Just in time for the five-part miniseries, “Children of Earth”, (also now available from BBC Worldwide on DVD and Blu-Ray), Torchwood’s second season (or, if you prefer the British parlance, “series”) has finally hit high-def and, if you’ve seen the series before, you should know that this is where it really, really gets good.
A spinoff (and anagram!) of “Doctor Who”, “Torchwood” goes for a decidedly more adult audience, but still manages to share a few characters, most notably in the series’ lead, Captain Jack Harkness (John Barrowman), who made his debut in the 2005 “Who” series. Leading a special task force assigned with protecting the Earth from fantastic threats, Harkness is joined by ex-policewoman Gwen Cooper (Eve Myles), medic Owen Harper (Burn Gorman), computer expert Toshiko Sato (Naoko Mori) and administrator Ianto Jones (Gareth David-Lloyd). “Torchwood” shares a pedigree with American shows like “The X-Files” and (the post-“Torchwood”) “Fringe”.
While I quite enjoy the first season, the second is where “Torchwood” really comes into its’ own. At only 13 episodes in the set, it’s sort of like an American season with the fat trimmed away. The following descriptions contain some very minor spoilers (far less than are featured in the packaging descriptions, but if you want to go in clean, just skip to the end).
“Kiss Kiss, Bang Bang” introduces us to a fellow Time Agent (and former lover) of Harkness, Captain John Hart (James Marsters in a rather-amazing guest-role). Part of what makes “Torchwood” so original is its treatment of sexuality (which was actually a bit overdone in the first season); It’s rare and refreshing to have homosexual characters who still come off as badass.
“Sleeper” is about an everyday woman who, during a burglary, exhibits supernatural powers in killing the criminals responsible. Torchwood determines that she’s a sleeper agent for an invading alien force but, due to false memories, is truly unaware that she’s anything other than an ordinary human being.
“To the Last Man” has Torchwood reviving a young man kept in cryo-stasis for 90 years. Every year he’s awakened and checked on with the promise that one year he’ll serve a major role during a temporal crisis.
“Meat” is a real showcase for Rhys Williams (Kai Owen), Gwen’s fiancee who has been kept mostly in the dark about Torchwood and it’s secret operations. When he happens to catch Jack and Gwen at the scene of an accident, he begins to uncover a conspiracy involving the sale and transportation of mysterious blocks of unearthly meat
“Adam” is a really fun episode that probably owes a lot to the “Buffy the Vampire Slayer” fan-favorite, “Superstar”. When a new member of Torchwood appears, everyone remembers him as if he’s always been there. What’s more, altered memories have everyone acting out of sorts, a glimpse into what their lives may have been like with different experiences.
“Reset” features the first “Torchwood” appearance of “Doctor Who” companion Martha Jones and investigation into a sinister medical corporation that is using human bodies to gestate alien fly-creatures.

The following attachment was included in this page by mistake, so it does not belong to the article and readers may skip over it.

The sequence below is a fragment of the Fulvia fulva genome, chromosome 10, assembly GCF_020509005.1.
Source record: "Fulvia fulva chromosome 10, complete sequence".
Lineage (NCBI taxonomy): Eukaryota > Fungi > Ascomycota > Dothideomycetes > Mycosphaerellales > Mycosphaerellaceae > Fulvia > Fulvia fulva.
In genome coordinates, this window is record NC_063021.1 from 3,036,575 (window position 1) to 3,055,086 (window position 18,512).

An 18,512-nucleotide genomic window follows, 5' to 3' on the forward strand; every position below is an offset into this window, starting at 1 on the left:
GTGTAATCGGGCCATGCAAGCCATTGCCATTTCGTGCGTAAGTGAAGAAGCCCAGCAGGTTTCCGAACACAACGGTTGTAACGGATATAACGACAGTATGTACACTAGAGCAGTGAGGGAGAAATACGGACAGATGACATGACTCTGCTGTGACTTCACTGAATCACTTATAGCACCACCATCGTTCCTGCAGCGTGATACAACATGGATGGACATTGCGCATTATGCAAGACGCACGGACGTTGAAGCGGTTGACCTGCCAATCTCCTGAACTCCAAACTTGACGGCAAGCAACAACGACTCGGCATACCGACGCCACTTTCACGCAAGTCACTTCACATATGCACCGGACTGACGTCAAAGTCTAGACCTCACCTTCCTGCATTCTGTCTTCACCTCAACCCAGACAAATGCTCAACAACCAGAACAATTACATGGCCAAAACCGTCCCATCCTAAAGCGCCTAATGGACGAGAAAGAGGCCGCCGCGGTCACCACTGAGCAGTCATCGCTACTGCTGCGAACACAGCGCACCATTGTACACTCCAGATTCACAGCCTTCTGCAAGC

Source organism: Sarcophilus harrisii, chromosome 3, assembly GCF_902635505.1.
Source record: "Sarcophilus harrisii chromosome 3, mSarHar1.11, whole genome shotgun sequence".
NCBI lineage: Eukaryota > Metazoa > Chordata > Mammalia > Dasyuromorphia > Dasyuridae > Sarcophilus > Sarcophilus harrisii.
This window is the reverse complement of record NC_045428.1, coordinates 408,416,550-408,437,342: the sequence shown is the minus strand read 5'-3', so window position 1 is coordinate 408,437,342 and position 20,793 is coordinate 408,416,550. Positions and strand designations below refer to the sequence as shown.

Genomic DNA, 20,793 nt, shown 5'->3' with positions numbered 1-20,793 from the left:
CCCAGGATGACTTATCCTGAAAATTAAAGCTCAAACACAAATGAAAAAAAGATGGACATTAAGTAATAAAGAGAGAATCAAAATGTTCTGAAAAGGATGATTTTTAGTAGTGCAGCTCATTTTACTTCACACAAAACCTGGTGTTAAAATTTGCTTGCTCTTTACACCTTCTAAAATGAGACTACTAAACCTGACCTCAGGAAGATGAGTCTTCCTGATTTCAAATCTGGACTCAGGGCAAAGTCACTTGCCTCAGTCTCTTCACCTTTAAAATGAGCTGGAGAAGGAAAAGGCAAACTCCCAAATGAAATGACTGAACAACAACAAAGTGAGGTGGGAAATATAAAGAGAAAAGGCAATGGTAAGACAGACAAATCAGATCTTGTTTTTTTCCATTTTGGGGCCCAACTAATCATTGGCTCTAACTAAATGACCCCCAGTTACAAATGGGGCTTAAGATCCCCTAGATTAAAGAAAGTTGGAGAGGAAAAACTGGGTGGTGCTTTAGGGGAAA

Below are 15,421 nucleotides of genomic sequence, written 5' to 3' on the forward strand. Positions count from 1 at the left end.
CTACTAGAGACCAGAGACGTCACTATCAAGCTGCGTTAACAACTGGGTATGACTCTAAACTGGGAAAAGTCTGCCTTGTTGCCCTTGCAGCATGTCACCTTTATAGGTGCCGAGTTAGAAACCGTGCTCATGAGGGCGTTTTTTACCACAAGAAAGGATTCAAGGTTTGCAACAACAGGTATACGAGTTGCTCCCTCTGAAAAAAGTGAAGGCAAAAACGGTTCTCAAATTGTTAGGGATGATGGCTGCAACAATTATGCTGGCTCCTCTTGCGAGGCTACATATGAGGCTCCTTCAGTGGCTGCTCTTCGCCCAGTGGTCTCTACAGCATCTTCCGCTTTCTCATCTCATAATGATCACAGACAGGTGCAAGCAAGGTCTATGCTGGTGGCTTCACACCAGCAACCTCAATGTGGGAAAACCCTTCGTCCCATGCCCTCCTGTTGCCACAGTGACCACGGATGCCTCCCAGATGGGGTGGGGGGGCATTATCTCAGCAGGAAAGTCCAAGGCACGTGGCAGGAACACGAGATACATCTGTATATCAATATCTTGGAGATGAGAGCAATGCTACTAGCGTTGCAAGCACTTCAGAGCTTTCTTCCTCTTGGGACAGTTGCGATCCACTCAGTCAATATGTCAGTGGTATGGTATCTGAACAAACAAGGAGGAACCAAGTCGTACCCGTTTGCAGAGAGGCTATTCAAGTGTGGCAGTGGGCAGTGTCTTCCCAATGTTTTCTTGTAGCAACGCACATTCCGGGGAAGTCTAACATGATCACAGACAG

“Dead Man Walking” deals with the resurrection of a major character and the implications that his death are going to have on the rest of his life.
“A Day in the Death” has said character coming to grips with his undeadness and trying to still serve a role on the Torchwood team.
“Something Borrowed” has Gwen becoming impregnated by an alien force on the eve of her wedding, forced to deal with the alien pregnancy while trying to explain to friends and family exactly what happened.
“From Out of the Rain” is a “monster of the week” type episode with creatures called “Night Travelers” who have traveling through century-old celluloid to steal human souls.
“Adrift”, perhaps the most chilling episode of the series, has Gwen going against Jack’s orders to investigate the mysterious disappearance of people over the years. One of them, a 17 year old boy, has been returned, aged 40 years and horribly disfigured, locked in a mental institution.
“Fragments” begins with the entire team facing an explosion and, on the edge of death, we’re treated to flashbacks of how everyone came to join the team. It’s a perfect companion piece to the season finale that expertly sets up the notion that things are about to get a lot worse for everyone.
“Exit Wounds” features the return of Marsters as Captain John and bad things for every single member of the “Torchwood” team. This could easily have served as a series finale (it does go out of its way to alienate quite a few fans) but, thankfully, fans still have “Children of Earth” to look forward to.
As far as extras go, there’s a featurette called “Torchwood: Declassified” accompanying every single episode, a surprisingly in-depth approach to behind-the-scenes video. A lot of feature films on DVD don’t get documentaries this comprehensive, let alone every single episode in a season set. Also included is nearly 20 minutes of deleted scenes, a blooper reel and an additional featurette called the “The Life and Deaths of Captain Jack”.
Of course, “Torchwood” Season Two already hit standard def last year and, at this price point, I can’t really argue for upgrading your set. That said, the image is nigh-perfect and, if you don’t already own the episodes in one format or another, I’m not really sure what you’re waiting for; This is probably the best sci-fi show currently on television.